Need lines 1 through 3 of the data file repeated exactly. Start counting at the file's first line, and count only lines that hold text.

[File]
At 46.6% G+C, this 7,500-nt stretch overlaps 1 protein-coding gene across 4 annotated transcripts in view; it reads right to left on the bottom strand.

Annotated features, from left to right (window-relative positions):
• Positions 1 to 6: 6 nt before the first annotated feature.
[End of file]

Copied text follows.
At 46.6% G+C, this 7,500-nt stretch overlaps 1 protein-coding gene across 4 annotated transcripts in view; it reads right to left on the bottom strand.

Annotated features, from left to right (window-relative positions):
• Positions 1 to 6: 6 nt before the first annotated feature.